Thursday, December 14, 2006

Aussie Road Trip 2

After the cool and quiet of the hills we were fancying a bit of beach fun so headed to Yuragir National Park. On the way we made a short stop in McLean - Australia’s Scottish town, all the telegraph poles and lamp posts have different tartans painted on them, there are Scottish shops and the butcher even sold haggis. The town is right on the lake and if wasn’t for the fact it was about 35 we could have felt as if we were in Scotland. We head to the National Park and drove down about 10 kms of rough road and found ourselves in the completely magical spot of Sandon River. The camping area looked pretty ordinary on first impressions, but after we explored a little we found we were in paradise. We had a spot looking right onto the beach, at low tide there was an island just off the entrance to the river which was covered in pelicans. The river itself was as the back of the camping area and was extremely tidal. At the change of the tide we launched our kayak and had a beautiful leisurely push up stream through channels gorged in the sandbanks. Around us was the wildest scenery, all mountains, dry landscapes with the occasional area of mangroves. We took a picnic and landed on an island up stream for lunch - we felt like this was real Australia.

That night we got chatting to our neighbors and ended up being invited for drinks with Joan the ‘Mayoress’ of the campsite and her friends and family. Joan lived about 20 mins away but had been coming to Sandon River for the whole summer for practically her whole life, she was missing a few teeth and enjoyed homebrew made by her husband Bill in large quantities. It turned out that the whole group - about 12 people just move to the beach in their caravans/tents for the summer - some even go to work from there. We had two fabulous nights and then decided it was time to move on. Our next night was even stranger, we went to Crowdy Bay National Park in search of Koalas but instead found nuddie running, moonshine drinking cowboys. There was supposed to be showers at this place so after we put the tent up I went off in search, the spot called Indian Heads was deserted apart from a lot of Kangaroos and one large group with lots of utes and boats around their camping area playing loud music. I walked by the group nervously, but I should have remembered that I was in Queensland, as I was greeted by a really friendly bunch and one guy showed where the shower was. Later that evening after dinner Andrew and I kept getting different visitors from the group and in the end they invited us down. So off we went drinks in hand and met about 5 families that were camping for the weekend, they were farmers from inland and had loads of kids. Not long after we arrived out came the moonshine, Andrew having a chemical background was very dubious but we both tried a little and it was actually alright with a lot of coke. Next the conversation turned to another activity, nudie running! I was terrified when a middle aged man stripped off to nothing but hat and boots and started chasing poor kangaroos while the others shone a flashlight on his arse - this is country living for you!

We were both in need of a bit of luxury after the last few days so we decided our next stop would be in the boutique wine growing region, the Hunter Valley. After a lot of negotiation we managed to strike a bargain deal to stay in one of the nicest hotels in the region. The station wagon loaded with all our worldly belongings pulled in to the driveway of Peppers Convent, along the avenue through the vineyards to the turning circle complete with fountain - this was perfect. We were so spoiled, we got all dressed up, had champagne and canapés before going to diner at Roberts, a fantastic French restaurant on the same estate. Next morning we had the longest breakfast before spending a few hours chilling out in the spa. Life was good!!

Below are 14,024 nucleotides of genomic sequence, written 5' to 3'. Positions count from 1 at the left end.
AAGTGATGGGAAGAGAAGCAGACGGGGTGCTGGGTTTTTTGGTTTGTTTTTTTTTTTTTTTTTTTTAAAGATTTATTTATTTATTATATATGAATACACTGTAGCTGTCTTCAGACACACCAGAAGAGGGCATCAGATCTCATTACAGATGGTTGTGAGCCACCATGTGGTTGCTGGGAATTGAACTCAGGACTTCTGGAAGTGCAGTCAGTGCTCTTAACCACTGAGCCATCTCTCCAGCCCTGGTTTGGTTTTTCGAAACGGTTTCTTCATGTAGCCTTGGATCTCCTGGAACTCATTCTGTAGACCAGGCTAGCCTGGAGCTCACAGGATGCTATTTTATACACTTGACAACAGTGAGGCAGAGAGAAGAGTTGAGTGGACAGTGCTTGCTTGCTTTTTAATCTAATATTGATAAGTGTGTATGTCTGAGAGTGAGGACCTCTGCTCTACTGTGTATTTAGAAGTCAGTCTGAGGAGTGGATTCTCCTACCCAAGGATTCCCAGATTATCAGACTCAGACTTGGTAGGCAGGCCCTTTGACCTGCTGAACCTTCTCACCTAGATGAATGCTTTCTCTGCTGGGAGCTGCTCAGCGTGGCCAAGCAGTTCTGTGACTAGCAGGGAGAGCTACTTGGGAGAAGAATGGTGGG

Getting right in to the tourist trip now, our next stop was the Blue Mountains. We skirted round the edge of Sydney, nearly running out of petrol about 30 kms from the nearest town when luckily there was a truck stop which charged twice as much as a normal garage but we were so relieved we didn’t care. Our first night in the Blue Mountains was as Glenbrook just inside the park, we did a short hike and found the Nepean river where we took a swim underneath staggering cliff faces in the most clean tranquil spot. We drove 10kms down unmade roads and then hiked to find the Red Hand Caves - famous aboriginal hand prints - we were less than impressed by prints that looked like a two year old had done them - but who are we to comment!? Next to Katoomba, the tourist hub of the Blue Mountains, we did a great hike right out into the middle of the park to Mount Solitary. We stood on the top and looked back at the famous Three Sisters and the blue shimmering eucalyptus trees all around. Unfortunately a lot of the park was inaccessible due to damage caused by forest fires so we decided to cut short our trip and head back to the central coast. Here we spent a couple of nights at the beautiful Boudi National Park before heading to lake Macquarie to catch up with our sailing friends Paul and Liz who we last saw in the Canaries.

Paul & Liz returned from cruising a few months before after selling their yacht Amaranth in America, they live in a beautiful house that they designed themselves on the banks of lake Macquarie. It was wonderful to see them again and exchange all our stories. We spent a few days with them taking full advantage of their kind hospitality. They took us on a city tour of Sydney before leaving us to defend for ourselves in the big city for two days before we flew back to the UK for Christmas.


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